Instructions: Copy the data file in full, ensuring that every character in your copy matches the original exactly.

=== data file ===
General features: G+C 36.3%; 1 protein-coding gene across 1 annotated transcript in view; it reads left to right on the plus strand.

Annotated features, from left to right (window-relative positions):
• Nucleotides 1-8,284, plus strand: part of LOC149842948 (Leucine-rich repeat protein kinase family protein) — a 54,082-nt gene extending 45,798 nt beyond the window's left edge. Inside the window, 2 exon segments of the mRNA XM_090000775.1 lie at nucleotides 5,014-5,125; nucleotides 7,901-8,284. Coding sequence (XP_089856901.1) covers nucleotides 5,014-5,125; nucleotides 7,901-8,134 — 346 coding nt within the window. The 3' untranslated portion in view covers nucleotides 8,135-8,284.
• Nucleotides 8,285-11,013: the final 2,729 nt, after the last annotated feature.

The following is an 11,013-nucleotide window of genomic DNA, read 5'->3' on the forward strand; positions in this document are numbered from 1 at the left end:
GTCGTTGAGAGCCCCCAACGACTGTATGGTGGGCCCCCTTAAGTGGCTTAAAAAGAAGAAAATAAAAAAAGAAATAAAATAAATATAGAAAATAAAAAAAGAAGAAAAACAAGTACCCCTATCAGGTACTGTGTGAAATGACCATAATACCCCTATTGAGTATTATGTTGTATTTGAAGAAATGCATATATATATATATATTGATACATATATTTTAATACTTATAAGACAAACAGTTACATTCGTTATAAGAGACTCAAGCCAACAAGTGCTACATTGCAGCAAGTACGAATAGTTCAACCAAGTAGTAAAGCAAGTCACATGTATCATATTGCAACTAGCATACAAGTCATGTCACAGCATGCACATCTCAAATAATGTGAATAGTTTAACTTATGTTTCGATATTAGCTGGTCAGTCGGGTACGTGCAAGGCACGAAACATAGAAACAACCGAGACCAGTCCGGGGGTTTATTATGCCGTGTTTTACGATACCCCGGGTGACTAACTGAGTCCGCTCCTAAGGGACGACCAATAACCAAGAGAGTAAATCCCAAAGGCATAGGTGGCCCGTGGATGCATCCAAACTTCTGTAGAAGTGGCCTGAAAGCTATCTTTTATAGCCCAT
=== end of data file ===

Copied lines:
General features: G+C 36.3%; 1 protein-coding gene across 1 annotated transcript in view; it reads left to right on the plus strand.

Annotated features, from left to right (window-relative positions):
• Nucleotides 1-8,284, plus strand: part of LOC149842948 (Leucine-rich repeat protein kinase family protein) — a 54,082-nt gene extending 45,798 nt beyond the window's left edge. Inside the window, 2 exon segments of the mRNA XM_090000775.1 lie at nucleotides 5,014-5,125; nucleotides 7,901-8,284. Coding sequence (XP_089856901.1) covers nucleotides 5,014-5,125; nucleotides 7,901-8,134 — 346 coding nt within the window. The 3' untranslated portion in view covers nucleotides 8,135-8,284.
• Nucleotides 8,285-11,013: the final 2,729 nt, after the last annotated feature.

The following is an 11,013-nucleotide window of genomic DNA, read 5'->3' on the forward strand; positions in this document are numbered from 1 at the left end:
GTCGTTGAGAGCCCCCAACGACTGTATGGTGGGCCCCCTTAAGTGGCTTAAAAAGAAGAAAATAAAAAAAGAAATAAAATAAATATAGAAAATAAAAAAAGAAGAAAAACAAGTACCCCTATCAGGTACTGTGTGAAATGACCATAATACCCCTATTGAGTATTATGTTGTATTTGAAGAAATGCATATATATATATATATTGATACATATATTTTAATACTTATAAGACAAACAGTTACATTCGTTATAAGAGACTCAAGCCAACAAGTGCTACATTGCAGCAAGTACGAATAGTTCAACCAAGTAGTAAAGCAAGTCACATGTATCATATTGCAACTAGCATACAAGTCATGTCACAGCATGCACATCTCAAATAATGTGAATAGTTTAACTTATGTTTCGATATTAGCTGGTCAGTCGGGTACGTGCAAGGCACGAAACATAGAAACAACCGAGACCAGTCCGGGGGTTTATTATGCCGTGTTTTACGATACCCCGGGTGACTAACTGAGTCCGCTCCTAAGGGACGACCAATAACCAAGAGAGTAAATCCCAAAGGCATAGGTGGCCCGTGGATGCATCCAAACTTCTGTAGAAGTGGCCTGAAAGCTATCTTTTATAGCCCAT